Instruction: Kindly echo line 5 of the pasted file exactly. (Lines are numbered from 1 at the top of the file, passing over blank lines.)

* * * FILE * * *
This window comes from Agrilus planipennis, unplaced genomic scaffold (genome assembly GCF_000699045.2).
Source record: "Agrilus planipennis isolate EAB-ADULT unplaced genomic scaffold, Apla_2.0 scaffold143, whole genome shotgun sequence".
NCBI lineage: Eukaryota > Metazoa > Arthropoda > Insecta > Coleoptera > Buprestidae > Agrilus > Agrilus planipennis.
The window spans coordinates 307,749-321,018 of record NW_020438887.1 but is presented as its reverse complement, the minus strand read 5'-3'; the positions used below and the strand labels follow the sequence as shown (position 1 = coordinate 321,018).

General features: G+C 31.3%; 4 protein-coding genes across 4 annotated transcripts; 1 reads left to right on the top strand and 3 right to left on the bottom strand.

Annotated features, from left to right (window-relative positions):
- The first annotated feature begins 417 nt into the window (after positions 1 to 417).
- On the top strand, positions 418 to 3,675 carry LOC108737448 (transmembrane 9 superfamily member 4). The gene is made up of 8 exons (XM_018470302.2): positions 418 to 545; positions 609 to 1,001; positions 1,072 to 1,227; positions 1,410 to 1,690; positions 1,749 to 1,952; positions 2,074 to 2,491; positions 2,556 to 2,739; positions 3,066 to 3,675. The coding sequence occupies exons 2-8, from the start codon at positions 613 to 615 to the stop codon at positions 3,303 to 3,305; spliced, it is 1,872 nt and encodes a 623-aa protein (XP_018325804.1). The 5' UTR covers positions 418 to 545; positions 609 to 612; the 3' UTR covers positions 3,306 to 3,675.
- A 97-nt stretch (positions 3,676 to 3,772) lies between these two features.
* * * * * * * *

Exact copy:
General features: G+C 31.3%; 4 protein-coding genes across 4 annotated transcripts; 1 reads left to right on the top strand and 3 right to left on the bottom strand.